Anna Velas-Suarin

Environment and its state of degradation: A case of emotional and moral disconnect?*

Children deserve clean rivers where they can swim in full abandon.

Children deserve clean rivers where they can swim in full abandon.

Life is a continuing journey and my understanding of the environment continues to change and evolve over time. I grew up in Manila but spent many summer vacations in Aurora, my mother’s hometown, where the rivers are still crystal clear. Back then, I knew early on that we must be doing something awfully wrong in the city because our rivers are murky and dirty.

It gives me a certain sadness when I see young children swimming in the dirty waters of Pasig River and Manila Bay. How can our society allow this? Children deserve clean and crystal-clear waters, just like the rivers of my childhood, where I can play and wade–I never really learned how to swim properly–in full abandon. I cannot forget when my niece once asked me, during a trip to Aurora, “Why are rivers here in Aurora clean?” She got so used to seeing dirty river waters in Metro Manila that seeing a clean river surprised her immensely (Velas-Suarin, 2011, para. 4).

My UP education and later, my work experiences, opened my eyes further to the realities of poverty, of industrialization that relies on consumerism and extractive industries, of forests that continue to disappear. I hungered for more knowledge and experiences and the more I dig in, the more I realize that we are creating too much imbalance around us. We extract more than we give and return.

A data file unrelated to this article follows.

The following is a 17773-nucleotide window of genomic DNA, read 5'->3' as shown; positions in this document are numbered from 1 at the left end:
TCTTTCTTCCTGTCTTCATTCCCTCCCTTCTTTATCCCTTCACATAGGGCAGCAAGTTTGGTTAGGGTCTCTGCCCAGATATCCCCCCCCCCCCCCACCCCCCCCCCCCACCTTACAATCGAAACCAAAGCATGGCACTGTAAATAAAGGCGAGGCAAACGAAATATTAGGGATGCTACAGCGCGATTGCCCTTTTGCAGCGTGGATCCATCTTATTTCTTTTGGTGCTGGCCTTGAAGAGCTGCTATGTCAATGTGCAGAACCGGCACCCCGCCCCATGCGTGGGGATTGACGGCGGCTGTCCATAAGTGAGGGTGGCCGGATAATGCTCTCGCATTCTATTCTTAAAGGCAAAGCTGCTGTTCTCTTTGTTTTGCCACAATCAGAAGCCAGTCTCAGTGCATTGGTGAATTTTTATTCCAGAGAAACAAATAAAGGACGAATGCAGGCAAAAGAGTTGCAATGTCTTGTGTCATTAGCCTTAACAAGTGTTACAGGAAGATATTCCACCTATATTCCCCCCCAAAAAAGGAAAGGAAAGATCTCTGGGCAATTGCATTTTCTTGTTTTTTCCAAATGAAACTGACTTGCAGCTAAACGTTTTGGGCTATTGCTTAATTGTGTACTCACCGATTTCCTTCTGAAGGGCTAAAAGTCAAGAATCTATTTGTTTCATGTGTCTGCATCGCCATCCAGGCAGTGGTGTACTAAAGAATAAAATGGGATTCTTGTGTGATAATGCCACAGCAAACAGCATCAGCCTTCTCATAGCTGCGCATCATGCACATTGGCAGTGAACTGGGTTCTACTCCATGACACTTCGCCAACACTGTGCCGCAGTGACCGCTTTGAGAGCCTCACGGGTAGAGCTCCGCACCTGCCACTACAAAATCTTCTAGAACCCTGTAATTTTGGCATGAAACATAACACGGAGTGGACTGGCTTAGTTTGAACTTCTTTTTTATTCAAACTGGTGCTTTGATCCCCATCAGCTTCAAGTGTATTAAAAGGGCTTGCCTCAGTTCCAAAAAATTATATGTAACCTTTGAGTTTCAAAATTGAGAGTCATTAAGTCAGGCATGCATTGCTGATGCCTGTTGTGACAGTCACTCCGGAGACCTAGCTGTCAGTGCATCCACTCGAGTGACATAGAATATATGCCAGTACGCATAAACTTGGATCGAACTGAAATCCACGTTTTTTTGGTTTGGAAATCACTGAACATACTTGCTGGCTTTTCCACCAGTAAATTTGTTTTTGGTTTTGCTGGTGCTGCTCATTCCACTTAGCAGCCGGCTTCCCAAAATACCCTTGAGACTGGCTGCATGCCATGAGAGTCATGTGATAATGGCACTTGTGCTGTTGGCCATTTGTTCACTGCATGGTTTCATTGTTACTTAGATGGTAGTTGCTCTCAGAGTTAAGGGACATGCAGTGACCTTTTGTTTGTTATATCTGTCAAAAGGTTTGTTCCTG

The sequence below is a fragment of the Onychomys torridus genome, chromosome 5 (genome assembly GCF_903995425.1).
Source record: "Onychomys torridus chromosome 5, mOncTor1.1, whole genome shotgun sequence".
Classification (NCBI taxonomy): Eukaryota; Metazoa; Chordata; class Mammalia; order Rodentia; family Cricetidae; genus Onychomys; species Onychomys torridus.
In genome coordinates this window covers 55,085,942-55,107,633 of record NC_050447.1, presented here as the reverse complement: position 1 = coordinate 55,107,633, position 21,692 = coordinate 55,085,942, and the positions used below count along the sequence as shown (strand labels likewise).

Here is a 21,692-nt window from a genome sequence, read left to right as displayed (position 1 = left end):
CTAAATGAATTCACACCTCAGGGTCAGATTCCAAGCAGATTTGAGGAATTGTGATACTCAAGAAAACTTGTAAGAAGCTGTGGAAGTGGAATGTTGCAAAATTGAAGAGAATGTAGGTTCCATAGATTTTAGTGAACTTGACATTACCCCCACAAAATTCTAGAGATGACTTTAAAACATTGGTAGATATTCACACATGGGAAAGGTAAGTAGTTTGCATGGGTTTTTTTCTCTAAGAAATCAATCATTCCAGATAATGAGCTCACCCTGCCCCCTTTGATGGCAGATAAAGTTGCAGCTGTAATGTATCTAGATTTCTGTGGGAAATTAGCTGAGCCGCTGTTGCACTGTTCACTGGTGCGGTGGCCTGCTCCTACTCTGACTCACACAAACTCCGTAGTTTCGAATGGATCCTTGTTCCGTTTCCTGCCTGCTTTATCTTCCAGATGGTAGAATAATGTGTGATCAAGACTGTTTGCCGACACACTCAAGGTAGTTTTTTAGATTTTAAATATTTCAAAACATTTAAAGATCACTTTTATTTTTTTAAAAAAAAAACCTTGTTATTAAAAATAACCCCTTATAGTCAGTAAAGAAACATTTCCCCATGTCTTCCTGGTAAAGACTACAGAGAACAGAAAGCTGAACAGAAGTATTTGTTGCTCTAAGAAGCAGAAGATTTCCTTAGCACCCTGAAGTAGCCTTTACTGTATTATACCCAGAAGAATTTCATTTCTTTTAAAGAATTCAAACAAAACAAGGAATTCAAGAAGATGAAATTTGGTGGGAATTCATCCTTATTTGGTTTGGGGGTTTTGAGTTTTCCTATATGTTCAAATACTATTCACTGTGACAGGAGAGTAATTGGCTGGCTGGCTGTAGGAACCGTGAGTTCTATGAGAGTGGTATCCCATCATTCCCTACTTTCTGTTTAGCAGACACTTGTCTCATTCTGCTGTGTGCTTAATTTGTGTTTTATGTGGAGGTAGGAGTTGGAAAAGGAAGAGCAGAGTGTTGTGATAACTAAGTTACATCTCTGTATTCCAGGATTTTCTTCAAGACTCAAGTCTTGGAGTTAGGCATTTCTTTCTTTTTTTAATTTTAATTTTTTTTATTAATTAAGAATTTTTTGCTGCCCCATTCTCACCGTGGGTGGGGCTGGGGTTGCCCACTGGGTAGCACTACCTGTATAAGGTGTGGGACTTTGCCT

I have chosen a profession in the social development and environment sector as it allows me to grow as a person and at the same time contribute, albeit in small ways, toward improving our situation. If I can convince more people to plant trees or clean up rivers and waterways, I would really be grateful. I know that we can never really go back to how things were before but a future where we can be more responsible consumers and stewards is still very possible.

The state of our environment has let me to this path. There are still many questions in my mind and I still have to fathom the meaning of life completely, but one thing that is constant and that is environment. She is that indispensable element of our existence; the completeness of things, those physical objects and living things, those sparks and energies and magic that envelope us, nurture us, and make us live to fulfill our true destiny.

Environment is the cradle where we fall asleep; it is the first light that we see when we are born; the very last sound that we hear as we move on to higher dimensions. It is simple yet complex (Malayang, 1999, p.3). It gives us sustenance, always giving, always forgiving. Yet, it could mean destruction and havoc. No one can completely understand it. Oftentimes, I ask myself, “Is the increasing strength of climate-related disasters the result of our actions and decisions or is a natural feature of disasters, regardless of what we do now?”